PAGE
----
• Eating Disorder Counseling

    What is an Eating Disorder (ED)?

    Eating disorders are unique in comparison to some other mental illnesses, as they manifest physically as well as mentally. There are numerous eating disorders with varying symptoms and diagnostic criteria, however each have a complicated relationship with food and the body, often involving dangerous behaviors. Eating disorders do not discriminate and affect people of all sizes, ages, genders, sexualities, ethnicities, religions, and socioeconomic status.
    Types of EDs:

    • Anorexia Nervosa (AN)
    • Bulimia Nervosa (BN)
    • Binge Eating Disorder (BED)
    • Pica
    • Rumination disorder
    • Avoidant/Restrictive Food Intake Disorder (ARFID)
    • Other Specified Feeding or Eating Disorder (OSFED)
    • Unspecified Feeding or Eating Disorder (UFED)

    What are some common emotional/behavioral symptoms of an ED?

    Each individual and each ED is different and may or may not have all of these symptoms present, but below are some of the more common presenting symptoms of EDs:

    • Focus on weight loss/dieting/skipping meals/calorie counting
    • Abnormal or unusual eating patterns/food rules; eating very quickly/slowly, not allowing foods to touch on plate, cutting food in specific ways, etc.
    • Hiding food and/or eating alone
    • Compensatory behaviors after eating; purging, over-exercising, abuse of caffeine/diuretics/laxatives, etc.
    • Focus on body composition/shape
    • Body checking; body pinching, checking mirrors often, covering specific areas of body, etc.
    • Distorted view of body
    • Mood swings
    • Cognitive dysfunction; difficulty concentrating, impulsivity, etc.

    What are some physical symptoms of an ED?

    Aside from emotional and behavioral symptoms, EDs often also have physical components that result from some level of malnourishment. These symptoms can include:

    • Rapid weight fluctuations
    • GI disruptions/issues with regular bowel movements
    • Dry skin and/or skin discoloration
    • Brittle hair and nails/hair loss
    • Lanugo growth (soft body hair growth; as a means to keep body warm)
    • Lightheaded/dizzy/fainting
    • Impaired immune system
    • Blood pressure issues
    • Breathing complications
    • Amenorrhea (loss of menstrual cycle)
    • Muscle weakness/fatigue
    • Often feeling cold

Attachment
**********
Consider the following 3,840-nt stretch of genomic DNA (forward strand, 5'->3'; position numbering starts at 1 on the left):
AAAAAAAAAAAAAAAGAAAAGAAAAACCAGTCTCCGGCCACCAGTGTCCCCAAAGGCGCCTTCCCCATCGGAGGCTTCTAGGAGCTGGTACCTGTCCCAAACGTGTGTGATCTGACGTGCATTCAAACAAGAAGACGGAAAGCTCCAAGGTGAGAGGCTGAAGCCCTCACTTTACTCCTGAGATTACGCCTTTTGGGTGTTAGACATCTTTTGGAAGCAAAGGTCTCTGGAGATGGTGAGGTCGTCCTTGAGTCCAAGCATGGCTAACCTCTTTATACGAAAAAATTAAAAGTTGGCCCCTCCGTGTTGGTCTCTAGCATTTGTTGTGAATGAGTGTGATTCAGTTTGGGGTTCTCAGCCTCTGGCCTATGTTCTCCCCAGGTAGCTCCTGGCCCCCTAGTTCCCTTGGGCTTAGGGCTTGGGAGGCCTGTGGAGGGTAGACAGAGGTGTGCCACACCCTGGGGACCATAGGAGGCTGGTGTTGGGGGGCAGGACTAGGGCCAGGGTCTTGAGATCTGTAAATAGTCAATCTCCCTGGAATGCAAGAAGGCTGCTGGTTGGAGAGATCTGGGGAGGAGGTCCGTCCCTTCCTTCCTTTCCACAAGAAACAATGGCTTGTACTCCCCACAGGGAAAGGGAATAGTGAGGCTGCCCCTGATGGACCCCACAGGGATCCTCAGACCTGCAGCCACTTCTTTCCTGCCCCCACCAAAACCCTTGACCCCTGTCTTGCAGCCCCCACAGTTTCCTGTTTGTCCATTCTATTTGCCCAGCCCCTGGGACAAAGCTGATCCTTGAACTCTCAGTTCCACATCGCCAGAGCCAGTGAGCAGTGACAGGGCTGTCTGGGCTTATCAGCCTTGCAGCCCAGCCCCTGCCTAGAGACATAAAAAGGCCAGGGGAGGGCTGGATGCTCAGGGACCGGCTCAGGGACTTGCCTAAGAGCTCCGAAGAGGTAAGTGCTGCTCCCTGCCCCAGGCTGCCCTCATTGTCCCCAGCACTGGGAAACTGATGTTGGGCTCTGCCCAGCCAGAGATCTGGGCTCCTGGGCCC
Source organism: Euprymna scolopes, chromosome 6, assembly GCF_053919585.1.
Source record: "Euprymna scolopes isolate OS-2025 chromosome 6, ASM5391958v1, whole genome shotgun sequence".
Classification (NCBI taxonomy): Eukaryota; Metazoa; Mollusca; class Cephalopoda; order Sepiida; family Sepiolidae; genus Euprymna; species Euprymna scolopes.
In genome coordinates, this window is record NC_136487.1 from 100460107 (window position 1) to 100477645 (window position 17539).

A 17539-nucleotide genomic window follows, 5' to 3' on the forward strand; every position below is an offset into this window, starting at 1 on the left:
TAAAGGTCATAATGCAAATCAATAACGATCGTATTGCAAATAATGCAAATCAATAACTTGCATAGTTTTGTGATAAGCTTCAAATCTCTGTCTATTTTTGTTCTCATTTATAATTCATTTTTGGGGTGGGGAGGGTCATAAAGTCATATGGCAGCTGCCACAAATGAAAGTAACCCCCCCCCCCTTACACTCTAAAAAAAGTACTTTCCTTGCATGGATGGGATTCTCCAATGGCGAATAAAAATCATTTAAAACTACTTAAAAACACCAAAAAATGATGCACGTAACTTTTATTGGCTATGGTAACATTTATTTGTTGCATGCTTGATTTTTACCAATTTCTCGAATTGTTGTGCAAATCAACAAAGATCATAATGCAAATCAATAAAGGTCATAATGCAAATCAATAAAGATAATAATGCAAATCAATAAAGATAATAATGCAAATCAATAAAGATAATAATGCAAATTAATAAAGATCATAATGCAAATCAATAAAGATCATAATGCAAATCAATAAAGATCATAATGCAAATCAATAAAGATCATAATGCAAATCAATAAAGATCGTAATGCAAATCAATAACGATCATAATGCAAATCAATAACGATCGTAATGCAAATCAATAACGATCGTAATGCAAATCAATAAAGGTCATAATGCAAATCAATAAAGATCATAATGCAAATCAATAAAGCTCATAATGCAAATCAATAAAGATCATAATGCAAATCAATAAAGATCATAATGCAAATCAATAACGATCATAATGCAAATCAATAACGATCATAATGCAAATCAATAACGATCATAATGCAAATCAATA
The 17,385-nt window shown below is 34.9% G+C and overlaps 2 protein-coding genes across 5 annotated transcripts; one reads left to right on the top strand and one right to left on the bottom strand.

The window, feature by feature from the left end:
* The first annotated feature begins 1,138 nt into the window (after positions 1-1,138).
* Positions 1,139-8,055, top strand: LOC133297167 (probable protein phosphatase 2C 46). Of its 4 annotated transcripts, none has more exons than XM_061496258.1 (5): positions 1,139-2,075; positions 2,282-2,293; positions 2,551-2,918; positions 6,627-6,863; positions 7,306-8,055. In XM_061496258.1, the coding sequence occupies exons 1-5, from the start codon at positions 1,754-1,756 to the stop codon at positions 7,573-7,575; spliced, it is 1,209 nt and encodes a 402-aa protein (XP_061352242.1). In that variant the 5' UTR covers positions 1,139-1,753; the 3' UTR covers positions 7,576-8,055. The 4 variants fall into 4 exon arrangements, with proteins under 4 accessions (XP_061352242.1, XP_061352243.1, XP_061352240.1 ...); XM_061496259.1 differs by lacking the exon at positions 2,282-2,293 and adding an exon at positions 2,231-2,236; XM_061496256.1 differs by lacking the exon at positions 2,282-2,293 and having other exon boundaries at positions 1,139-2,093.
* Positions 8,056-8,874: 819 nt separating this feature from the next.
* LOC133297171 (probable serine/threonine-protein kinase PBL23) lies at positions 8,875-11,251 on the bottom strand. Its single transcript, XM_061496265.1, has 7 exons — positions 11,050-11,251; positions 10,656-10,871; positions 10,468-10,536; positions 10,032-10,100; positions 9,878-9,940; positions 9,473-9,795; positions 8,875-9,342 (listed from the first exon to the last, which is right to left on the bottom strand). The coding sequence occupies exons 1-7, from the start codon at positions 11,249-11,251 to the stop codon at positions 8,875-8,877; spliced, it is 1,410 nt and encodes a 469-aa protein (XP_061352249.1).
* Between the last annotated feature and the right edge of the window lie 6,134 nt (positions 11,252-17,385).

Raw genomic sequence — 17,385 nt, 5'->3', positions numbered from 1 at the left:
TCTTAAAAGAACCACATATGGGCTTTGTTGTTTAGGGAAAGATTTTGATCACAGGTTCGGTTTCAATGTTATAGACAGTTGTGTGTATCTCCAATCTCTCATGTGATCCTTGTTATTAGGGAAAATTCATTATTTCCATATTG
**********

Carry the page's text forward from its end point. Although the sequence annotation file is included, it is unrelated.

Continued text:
What causes eating disorders?

    EDs are incredibly complicated and multifaceted illnesses, and therefore don’t have a simple answer to what causes them. Instead, EDs develop due to a combination of biological, psychological, and environmental factors. Each individual has a unique history of what contributed to the development of their ED.

    How are EDs treated?

    Before digging into the treatment modalities of EDs, it is crucial that treatment is completely body liberation focused, Health at Every Size (HAES) and Intuitive Eating (IE) based. Briefly, this means that there is a “no-diet” and “all foods fit” approach. Weight loss is not prescribed or a part of the treatment plan, and only perpetuates diet culture. Diet culture has permeated many areas of our lives, and ultimately is not the antidote but the toxin that contributes to body distrust/hate, body dysmorphia, disordered eating, and EDs.

    Regarding treatments and interventions, Cognitive Behavioral Therapy (CBT), Dialectical Behavior Therapy (DBT), and Family-Based Treatment (FBT) are the most recognized and evidence-based treatments utilized in ED treatment. However, ED treatment is not limited to or only effective if using these modalities. Internal Family Systems (IFS), Compassion Focused Therapy (CFT), Acceptance and Commitment Therapy (ACT), and Mindfulness-Based Cognitive Therapy (MBCT) are additional effective and supportive treatment modalities for EDs. It is important to mention that treatments are often utilized in some combination that is ideal for each individual.

    Again, EDs can vary drastically case to case, and diagnosis to diagnosis, there is not only one way or environment to treat them. Depending on the level of severity of the ED, there may be a need for a higher level of care such as inpatient hospitalization or residential. Slightly lower levels of care include partial-hospitalization programs (PHP) and intensive outpatient programs (IOP). And finally, when appropriate, there is outpatient care for those who are physically and mentally stable enough to engage in therapeutic treatments without more consistent immediate support.

    Helpful Resources:

    More details on Health at Every Size (HAES) & Intuitive Eating (IE)

    Articles related to body liberation:

    Further details regarding each ED diagnosis:

    If you think you may be struggling with an eating disorder, try this screening tool:

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